Stationed at Andrews from July of 61 (a month before The Wall was started if I remember correctly) to Feb or Mar of 63, a member of A Trick with 78th ASA. Very young…a naive 18 from the hills of eastern Ky., when I arrived. I was a complete misfit as far as the Army went, so I fit right in with the 78th (I believe we had the lowest enlistment rate in the entire Army). My outfit was full of rich kids from the best schools (this is what happens when you have a draft) so I met a lot of neat people, but stupid me, I lost touch with almost all of them. I sure wish I had heard from Bob Stava (I believe his dad owned or controlled trading in Ford on Wall Street), Romer Holleran (a very kind dude who used to borrow money from me every month, as did his friend, Dominick, whose father was a broker on Wall Street), and then there was my best friend from Georgia, Ellis Davis, who had attended three or four of the best schools but “was not invited to return to any of them (said with a Southern drawl).” It was a very tense time, with the Cuban crisis being just one of the times when we wondered if we might live through it all. Used to hear machine guns going off when we took a break at night out at Templehof. My life changed as much in those two years as it did in the next ten.

  24. Richard Schmuckal says:

    I served in Berlin from 1960 thru 1963. I was stationed at Andrews Barracks, HQ & HQ Company, and worked at Command Headquarters on Clay Alee. Was there the” Wall” went up. Enjoyed reading the stories of my fellow Berliners. I would like to hear from anyone who might remember me.
    Richard Schmuckal, Michigan

  25. Darrell G. Swanigan says:

    I served in Berlin June 1963-Sept 1965– Ellis R. Davis was my first hero there in Berlin. Was told by Ops that no new ASA personnel would be eligible for a pass until setting through a briefing which might be scheduled in a week. After about three days of boredom my roommate came in and invited me to go out for a beer. After explaining my predicament he asked me for my Id and a few minutes later he came back with a 3 day pass signed by Lt. Col. Ellis R. Davis. Was later told that Ellis Davis was the first ASA guy to take several trips to the Opera by the SBan. Darrell Swanigan Suffolk, VA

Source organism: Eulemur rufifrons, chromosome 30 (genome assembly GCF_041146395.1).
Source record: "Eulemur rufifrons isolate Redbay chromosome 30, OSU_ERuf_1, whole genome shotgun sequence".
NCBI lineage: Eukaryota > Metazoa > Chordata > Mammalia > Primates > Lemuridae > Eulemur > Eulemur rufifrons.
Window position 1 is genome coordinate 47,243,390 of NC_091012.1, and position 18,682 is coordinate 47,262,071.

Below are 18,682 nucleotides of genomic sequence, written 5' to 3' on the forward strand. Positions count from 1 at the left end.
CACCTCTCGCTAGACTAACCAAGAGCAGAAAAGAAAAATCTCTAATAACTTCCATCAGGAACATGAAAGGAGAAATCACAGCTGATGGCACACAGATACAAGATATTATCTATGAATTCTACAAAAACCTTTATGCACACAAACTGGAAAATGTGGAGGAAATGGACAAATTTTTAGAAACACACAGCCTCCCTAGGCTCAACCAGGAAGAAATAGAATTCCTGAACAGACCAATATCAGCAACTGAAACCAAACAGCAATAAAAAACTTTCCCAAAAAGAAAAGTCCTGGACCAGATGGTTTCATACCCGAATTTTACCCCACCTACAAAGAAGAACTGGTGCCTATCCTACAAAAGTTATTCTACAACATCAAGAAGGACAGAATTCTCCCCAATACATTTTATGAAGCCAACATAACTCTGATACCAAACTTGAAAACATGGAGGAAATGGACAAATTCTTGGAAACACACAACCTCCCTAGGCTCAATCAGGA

26. James Green says:

    I was stationed at andrews 85-87, I had lots of great memories in berlin and some bad, I was in the labelle disco bombing in 86, my company has a page on facebook USAISC Berlin field station I loved that place. God Bless All

  27. Daniel Kummer says:

    I served with Headquarters Company of the 7781 A.U. at Andrews Barracks from January 1954 to April 1955. Our Battalion Commander was Lt Col English and I reported to Major B. Merchoff, the Batallion S2-S3 Officer. Great memories of the Resi Bar (now torn down) , many local bars and restaurants, the Russian Garden of Rememberance and, yes, even battalion alerts! I introduced one of my best buddies to a German girl, and he married her after returning to the states. Unfortunately, he died in an accident a few years later. Other units at Andrews during that time included the 272 and 287 MP Companies, the 298 Army Band, and the 559 Inf. Rifle
    PLatoon (Honor Guard).

  28. David Whitlock says:

    I am so glad I found this site, I was stationed in the S2/S3 Office with Daniel W,. Kummer, Msg Lilley and Major Herschoff in 1954 and they transferred me to the 559 Inf Rifle Platoon (Berlin Honor Guard) in 1954. Daniel I well remember the times we had with John Stanton and Ron Soble. The Berlin Honor Guard was deactivated in Jun or July 1955 and I was transferred to the 126th Labor Supervision Unit at Roosevelt Barracks. Those were wonderful times. I went to Berlin as a 17 year old kid and grew up in Berlin. If there is anyway anyone can get in touch with Dan Kummer, please let him know I would like to hear from him.